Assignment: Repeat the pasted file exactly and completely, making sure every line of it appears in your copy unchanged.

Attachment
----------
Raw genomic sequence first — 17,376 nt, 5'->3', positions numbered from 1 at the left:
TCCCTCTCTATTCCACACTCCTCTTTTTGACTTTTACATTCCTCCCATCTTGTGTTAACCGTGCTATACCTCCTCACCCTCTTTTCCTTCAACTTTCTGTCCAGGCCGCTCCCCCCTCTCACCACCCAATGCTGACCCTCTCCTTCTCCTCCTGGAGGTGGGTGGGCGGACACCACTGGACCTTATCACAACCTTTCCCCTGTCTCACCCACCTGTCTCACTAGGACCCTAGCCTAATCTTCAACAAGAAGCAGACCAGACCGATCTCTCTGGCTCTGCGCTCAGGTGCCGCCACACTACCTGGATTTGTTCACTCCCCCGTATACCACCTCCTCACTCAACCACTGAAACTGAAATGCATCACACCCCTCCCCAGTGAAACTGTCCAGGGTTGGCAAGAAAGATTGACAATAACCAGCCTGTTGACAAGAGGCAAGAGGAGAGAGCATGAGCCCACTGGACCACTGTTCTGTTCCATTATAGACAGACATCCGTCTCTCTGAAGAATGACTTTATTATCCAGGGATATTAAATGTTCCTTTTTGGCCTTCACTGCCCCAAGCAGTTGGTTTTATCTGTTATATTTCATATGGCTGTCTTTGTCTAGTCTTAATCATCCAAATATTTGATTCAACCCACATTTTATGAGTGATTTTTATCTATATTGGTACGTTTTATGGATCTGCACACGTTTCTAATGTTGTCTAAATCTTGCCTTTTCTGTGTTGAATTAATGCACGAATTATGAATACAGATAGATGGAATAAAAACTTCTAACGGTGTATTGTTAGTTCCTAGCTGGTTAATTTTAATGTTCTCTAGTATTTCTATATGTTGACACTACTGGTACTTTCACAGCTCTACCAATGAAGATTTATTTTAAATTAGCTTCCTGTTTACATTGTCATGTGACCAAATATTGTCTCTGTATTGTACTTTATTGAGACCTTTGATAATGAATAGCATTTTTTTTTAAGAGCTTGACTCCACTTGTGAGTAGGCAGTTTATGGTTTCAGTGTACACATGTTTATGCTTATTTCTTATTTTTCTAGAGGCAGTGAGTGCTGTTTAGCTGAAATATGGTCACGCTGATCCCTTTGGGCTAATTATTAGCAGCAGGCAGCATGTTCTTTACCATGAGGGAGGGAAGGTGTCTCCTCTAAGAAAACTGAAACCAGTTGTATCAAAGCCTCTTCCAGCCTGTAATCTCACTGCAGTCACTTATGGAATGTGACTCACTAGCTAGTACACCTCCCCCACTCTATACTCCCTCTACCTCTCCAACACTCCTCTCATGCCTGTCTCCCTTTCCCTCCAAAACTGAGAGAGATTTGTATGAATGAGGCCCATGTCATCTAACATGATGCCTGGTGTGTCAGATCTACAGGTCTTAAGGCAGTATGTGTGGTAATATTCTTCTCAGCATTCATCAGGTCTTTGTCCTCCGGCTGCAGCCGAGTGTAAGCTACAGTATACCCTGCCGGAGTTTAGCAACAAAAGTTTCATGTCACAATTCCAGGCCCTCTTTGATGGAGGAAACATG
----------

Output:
Raw genomic sequence first — 17,376 nt, 5'->3', positions numbered from 1 at the left:
TCCCTCTCTATTCCACACTCCTCTTTTTGACTTTTACATTCCTCCCATCTTGTGTTAACCGTGCTATACCTCCTCACCCTCTTTTCCTTCAACTTTCTGTCCAGGCCGCTCCCCCCTCTCACCACCCAATGCTGACCCTCTCCTTCTCCTCCTGGAGGTGGGTGGGCGGACACCACTGGACCTTATCACAACCTTTCCCCTGTCTCACCCACCTGTCTCACTAGGACCCTAGCCTAATCTTCAACAAGAAGCAGACCAGACCGATCTCTCTGGCTCTGCGCTCAGGTGCCGCCACACTACCTGGATTTGTTCACTCCCCCGTATACCACCTCCTCACTCAACCACTGAAACTGAAATGCATCACACCCCTCCCCAGTGAAACTGTCCAGGGTTGGCAAGAAAGATTGACAATAACCAGCCTGTTGACAAGAGGCAAGAGGAGAGAGCATGAGCCCACTGGACCACTGTTCTGTTCCATTATAGACAGACATCCGTCTCTCTGAAGAATGACTTTATTATCCAGGGATATTAAATGTTCCTTTTTGGCCTTCACTGCCCCAAGCAGTTGGTTTTATCTGTTATATTTCATATGGCTGTCTTTGTCTAGTCTTAATCATCCAAATATTTGATTCAACCCACATTTTATGAGTGATTTTTATCTATATTGGTACGTTTTATGGATCTGCACACGTTTCTAATGTTGTCTAAATCTTGCCTTTTCTGTGTTGAATTAATGCACGAATTATGAATACAGATAGATGGAATAAAAACTTCTAACGGTGTATTGTTAGTTCCTAGCTGGTTAATTTTAATGTTCTCTAGTATTTCTATATGTTGACACTACTGGTACTTTCACAGCTCTACCAATGAAGATTTATTTTAAATTAGCTTCCTGTTTACATTGTCATGTGACCAAATATTGTCTCTGTATTGTACTTTATTGAGACCTTTGATAATGAATAGCATTTTTTTTTAAGAGCTTGACTCCACTTGTGAGTAGGCAGTTTATGGTTTCAGTGTACACATGTTTATGCTTATTTCTTATTTTTCTAGAGGCAGTGAGTGCTGTTTAGCTGAAATATGGTCACGCTGATCCCTTTGGGCTAATTATTAGCAGCAGGCAGCATGTTCTTTACCATGAGGGAGGGAAGGTGTCTCCTCTAAGAAAACTGAAACCAGTTGTATCAAAGCCTCTTCCAGCCTGTAATCTCACTGCAGTCACTTATGGAATGTGACTCACTAGCTAGTACACCTCCCCCACTCTATACTCCCTCTACCTCTCCAACACTCCTCTCATGCCTGTCTCCCTTTCCCTCCAAAACTGAGAGAGATTTGTATGAATGAGGCCCATGTCATCTAACATGATGCCTGGTGTGTCAGATCTACAGGTCTTAAGGCAGTATGTGTGGTAATATTCTTCTCAGCATTCATCAGGTCTTTGTCCTCCGGCTGCAGCCGAGTGTAAGCTACAGTATACCCTGCCGGAGTTTAGCAACAAAAGTTTCATGTCACAATTCCAGGCCCTCTTTGATGGAGGAAACATG